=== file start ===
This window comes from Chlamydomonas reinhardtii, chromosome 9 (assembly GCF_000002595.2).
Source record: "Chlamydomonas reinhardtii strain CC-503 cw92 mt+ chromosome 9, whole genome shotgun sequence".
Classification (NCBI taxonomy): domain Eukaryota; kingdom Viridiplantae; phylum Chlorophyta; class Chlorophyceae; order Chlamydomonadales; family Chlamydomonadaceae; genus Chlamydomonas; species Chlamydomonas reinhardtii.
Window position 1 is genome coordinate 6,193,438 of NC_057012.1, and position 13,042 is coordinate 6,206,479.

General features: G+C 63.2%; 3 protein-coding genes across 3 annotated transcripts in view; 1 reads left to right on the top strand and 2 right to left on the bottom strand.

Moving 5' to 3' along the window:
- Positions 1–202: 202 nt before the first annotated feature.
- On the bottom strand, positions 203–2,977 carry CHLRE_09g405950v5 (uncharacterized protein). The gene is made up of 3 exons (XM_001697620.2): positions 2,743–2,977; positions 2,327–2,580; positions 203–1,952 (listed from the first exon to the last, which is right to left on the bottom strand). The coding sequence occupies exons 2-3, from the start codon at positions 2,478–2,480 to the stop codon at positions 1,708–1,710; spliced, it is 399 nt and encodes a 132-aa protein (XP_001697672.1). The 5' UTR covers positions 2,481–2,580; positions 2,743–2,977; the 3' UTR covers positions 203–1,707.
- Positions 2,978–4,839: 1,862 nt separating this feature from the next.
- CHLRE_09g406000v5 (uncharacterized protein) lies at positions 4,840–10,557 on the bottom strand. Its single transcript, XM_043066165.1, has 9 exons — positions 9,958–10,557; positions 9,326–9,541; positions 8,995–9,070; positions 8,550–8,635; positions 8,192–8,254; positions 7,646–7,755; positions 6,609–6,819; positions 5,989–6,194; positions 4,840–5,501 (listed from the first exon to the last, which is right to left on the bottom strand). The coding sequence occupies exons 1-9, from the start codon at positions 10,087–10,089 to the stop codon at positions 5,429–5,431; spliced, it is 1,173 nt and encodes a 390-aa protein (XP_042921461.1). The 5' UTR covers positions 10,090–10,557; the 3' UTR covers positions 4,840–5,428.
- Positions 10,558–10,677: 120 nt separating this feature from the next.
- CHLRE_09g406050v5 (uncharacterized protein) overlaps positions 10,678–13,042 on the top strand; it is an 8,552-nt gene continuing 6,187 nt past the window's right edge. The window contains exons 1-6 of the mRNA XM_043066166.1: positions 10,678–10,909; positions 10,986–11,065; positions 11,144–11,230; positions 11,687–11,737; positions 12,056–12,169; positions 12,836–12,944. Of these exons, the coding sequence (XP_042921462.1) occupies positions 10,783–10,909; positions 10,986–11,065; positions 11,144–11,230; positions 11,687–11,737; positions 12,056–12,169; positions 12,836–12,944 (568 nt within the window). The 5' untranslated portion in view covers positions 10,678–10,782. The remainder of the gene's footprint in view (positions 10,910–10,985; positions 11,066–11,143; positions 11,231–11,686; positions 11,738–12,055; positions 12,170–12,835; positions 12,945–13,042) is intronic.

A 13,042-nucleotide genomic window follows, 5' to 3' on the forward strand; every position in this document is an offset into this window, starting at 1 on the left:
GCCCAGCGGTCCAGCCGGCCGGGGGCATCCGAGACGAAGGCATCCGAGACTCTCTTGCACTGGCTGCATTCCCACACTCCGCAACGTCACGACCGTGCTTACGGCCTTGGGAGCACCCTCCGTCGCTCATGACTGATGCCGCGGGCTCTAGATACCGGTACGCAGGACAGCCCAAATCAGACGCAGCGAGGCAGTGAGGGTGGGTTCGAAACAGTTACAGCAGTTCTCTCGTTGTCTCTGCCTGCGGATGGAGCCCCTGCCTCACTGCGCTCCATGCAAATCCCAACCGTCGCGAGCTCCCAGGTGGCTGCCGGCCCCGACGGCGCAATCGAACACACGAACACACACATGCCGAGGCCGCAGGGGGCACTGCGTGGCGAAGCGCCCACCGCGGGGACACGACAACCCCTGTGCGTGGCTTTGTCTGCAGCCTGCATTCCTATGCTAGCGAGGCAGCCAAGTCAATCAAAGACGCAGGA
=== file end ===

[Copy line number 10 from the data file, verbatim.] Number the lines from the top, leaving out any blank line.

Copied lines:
- CHLRE_09g406000v5 (uncharacterized protein) lies at positions 4,840–10,557 on the bottom strand. Its single transcript, XM_043066165.1, has 9 exons — positions 9,958–10,557; positions 9,326–9,541; positions 8,995–9,070; positions 8,550–8,635; positions 8,192–8,254; positions 7,646–7,755; positions 6,609–6,819; positions 5,989–6,194; positions 4,840–5,501 (listed from the first exon to the last, which is right to left on the bottom strand). The coding sequence occupies exons 1-9, from the start codon at positions 10,087–10,089 to the stop codon at positions 5,429–5,431; spliced, it is 1,173 nt and encodes a 390-aa protein (XP_042921461.1). The 5' UTR covers positions 10,090–10,557; the 3' UTR covers positions 4,840–5,428.